Birth Name

  Gene Francis Alan Pitney

  Also Known As

  Gene Pitney, Billy Bryan, Jamie in Jamie & Jane (Gene  

  Pitney and Ginny Arnell)


  February 17, 1940 in  Hartford, Connecticut, USA

  Died   April 5, 2006 (aged 66) Cardiff, Wales, UK


  Pop, Country rock


  Sing, Songwriter,  guitarist, pianist, drummer, and 

  skilled sound engineer


  Vocals, guitar, piano, drum

  Years Active

  1960s – 2006









    (I Wanna) Love My Life Away




    24 Hours From Tulsa




    A Town Without Pity












    Every Breath I Take




   Half Heaven-Half Heartache




   Hello Mary Lou




    If I Didn't Have a Dime (To Play the Jukebox)




    I'll Be Seeing You




    I'm Gonna Be Strong




    It Hurts to Be in Love




    Last Chance To Turn Around




    Looking Through The Eyes Of Love








    Mr. Moon, Mr. Cupid & I




    Nobody Needs Your Love More Than I Do




    Not Responsible




    Only Love Can Break A Heart




    She's a Heartbreaker




    The Man Who Shot Liberty Valance




    Yesterday's Hero




    Born to Lose with George Jones




    I'm A Fool To Care  with George Jones




    Louisiana Man with George Jones




    Mockin' Bird Hill  with George Jones




    Wreck On The Highway  with George Jones










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Gene Pitney (February 17, 1940 – April 5, 2006) was an American singer and songwriter. He was also an accomplished guitarist, pianist, drummer, and skilled sound engineer. In 2002, he was inducted into the Rock and Roll Hall of Fame.

Through the mid-1960s, he enjoyed considerable success as a recording artist on both sides of the Atlantic. As a performer, he charted 16 Top 40 hit singles in the US, 4 of which reached the top ten. In the UK, the figures were even more impressive: 22 top 40 hits, and 11 top tens. As a songwriter, he also penned the big early 1960s hits "He's A Rebel" by The Crystals, and "Hello Mary Lou" by Rick Nelson.

Pitney was among a small group of early 1960s American artists and acts such as Roy Orbison, The Beach Boys, The Four Seasons, Jan and Dean and Jay and the Americans that continued to enjoy big radio hits after the British Invasion arrived in the United States in 1964.

Pitney is also well remembered for "The Man Who Shot Liberty Valance", which was associated with the 1962 John Ford film of the same name, starring Jimmy Stewart, John Wayne, Vera Miles and Lee Marvin. Pitney gave a strong and distinctive vocal performance of the song, penned by Burt Bacharach and Hal David. Although it was a certified Top 10 hit for Pitney, it was never used in the movie due to a publishing squabble between Famous Music and Paramount Pictures.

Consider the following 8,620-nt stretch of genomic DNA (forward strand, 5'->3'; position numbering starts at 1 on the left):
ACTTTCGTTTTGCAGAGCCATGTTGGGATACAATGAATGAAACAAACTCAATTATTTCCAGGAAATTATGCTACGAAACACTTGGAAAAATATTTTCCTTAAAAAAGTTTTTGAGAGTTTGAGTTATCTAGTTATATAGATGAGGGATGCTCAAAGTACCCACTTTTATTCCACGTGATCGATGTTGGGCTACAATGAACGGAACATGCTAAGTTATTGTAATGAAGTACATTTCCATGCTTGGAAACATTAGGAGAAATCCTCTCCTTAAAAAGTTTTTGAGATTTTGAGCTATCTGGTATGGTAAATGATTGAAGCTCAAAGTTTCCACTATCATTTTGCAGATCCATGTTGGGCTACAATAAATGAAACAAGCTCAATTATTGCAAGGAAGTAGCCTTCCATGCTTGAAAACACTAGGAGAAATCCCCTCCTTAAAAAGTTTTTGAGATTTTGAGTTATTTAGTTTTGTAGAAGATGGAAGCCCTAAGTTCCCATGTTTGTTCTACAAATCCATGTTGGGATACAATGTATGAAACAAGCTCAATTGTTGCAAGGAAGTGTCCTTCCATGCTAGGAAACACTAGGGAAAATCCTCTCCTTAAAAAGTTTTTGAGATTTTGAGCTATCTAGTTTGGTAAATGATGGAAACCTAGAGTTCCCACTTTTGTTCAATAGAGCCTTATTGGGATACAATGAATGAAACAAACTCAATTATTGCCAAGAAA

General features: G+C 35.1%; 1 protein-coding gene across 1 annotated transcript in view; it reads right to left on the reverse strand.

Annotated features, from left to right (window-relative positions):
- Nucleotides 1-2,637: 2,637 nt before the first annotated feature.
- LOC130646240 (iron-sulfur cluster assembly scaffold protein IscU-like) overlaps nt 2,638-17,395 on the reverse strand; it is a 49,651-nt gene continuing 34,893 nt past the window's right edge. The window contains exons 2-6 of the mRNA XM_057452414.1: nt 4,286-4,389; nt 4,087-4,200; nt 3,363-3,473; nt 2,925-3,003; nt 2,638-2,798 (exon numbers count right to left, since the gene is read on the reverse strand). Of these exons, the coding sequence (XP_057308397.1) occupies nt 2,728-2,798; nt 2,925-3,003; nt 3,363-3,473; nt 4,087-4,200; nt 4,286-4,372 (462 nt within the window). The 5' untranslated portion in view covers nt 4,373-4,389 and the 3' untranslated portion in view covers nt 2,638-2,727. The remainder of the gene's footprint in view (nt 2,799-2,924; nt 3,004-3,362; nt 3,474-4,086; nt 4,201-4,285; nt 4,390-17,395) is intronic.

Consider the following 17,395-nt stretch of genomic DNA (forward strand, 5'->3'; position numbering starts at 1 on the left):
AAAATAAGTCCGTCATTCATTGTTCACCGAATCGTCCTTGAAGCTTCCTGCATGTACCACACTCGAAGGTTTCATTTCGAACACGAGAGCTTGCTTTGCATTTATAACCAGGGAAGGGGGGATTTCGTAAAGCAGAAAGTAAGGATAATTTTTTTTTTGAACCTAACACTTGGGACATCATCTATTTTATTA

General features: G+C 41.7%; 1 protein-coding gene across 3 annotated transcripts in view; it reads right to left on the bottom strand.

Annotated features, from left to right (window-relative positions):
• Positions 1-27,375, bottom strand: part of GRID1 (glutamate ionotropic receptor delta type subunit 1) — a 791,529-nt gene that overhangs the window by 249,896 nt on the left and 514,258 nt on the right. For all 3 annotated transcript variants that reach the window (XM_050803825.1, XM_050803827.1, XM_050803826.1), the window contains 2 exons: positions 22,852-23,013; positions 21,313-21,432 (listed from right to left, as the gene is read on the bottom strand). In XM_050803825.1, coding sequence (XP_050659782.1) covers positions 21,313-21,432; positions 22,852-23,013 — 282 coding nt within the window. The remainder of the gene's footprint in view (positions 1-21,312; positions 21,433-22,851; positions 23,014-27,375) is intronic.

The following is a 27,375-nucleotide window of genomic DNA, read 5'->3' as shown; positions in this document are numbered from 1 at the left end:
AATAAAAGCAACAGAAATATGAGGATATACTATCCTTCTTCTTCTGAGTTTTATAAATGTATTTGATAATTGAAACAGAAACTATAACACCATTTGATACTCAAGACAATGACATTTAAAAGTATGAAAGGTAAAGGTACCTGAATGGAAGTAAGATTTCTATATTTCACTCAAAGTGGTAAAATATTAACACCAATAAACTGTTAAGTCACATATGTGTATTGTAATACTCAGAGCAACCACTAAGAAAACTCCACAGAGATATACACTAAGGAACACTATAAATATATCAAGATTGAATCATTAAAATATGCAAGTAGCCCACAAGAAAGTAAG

His 1963 hit "Mecca" is considered by some to be a precursor to psychedelia in its use of Indian musical influences, at least three years before The Beatles began incorporating these influences.

His ongoing popularity in the UK market was ensured by the chart success of "Twenty Four Hours From Tulsa" at the end of 1963/beginning of 1964, when in January the Burt Bacharach/Hal David song peaked at #4. "Tulsa" was also a big hit in the US and would become the song that opened up Pitney's career to the international markets.

In the mid-Sixties, Pitney crossed over to the country charts by cutting two albums with honky-tonk legend George Jones and one with Melba Montgomery. All the while he toured the world extensively and even recorded entire albums in Italian and Spanish for the lucrative and loyal foreign market. Pitney was actually voted Italy’s top singer in a 1964 poll, and he became enormously popular in Britain. He’d tour the U.K. twice a year, often for a month at a time,  Long after the hit streak faded in his homeland, Pitney continued to tour the continent with great success.

He died, of natural causes aged 66, on April 5 2006, in Cardiff, Wales in the middle of a UK tour.

*Reference Wikipedia Rock & Roll Hall of Fame



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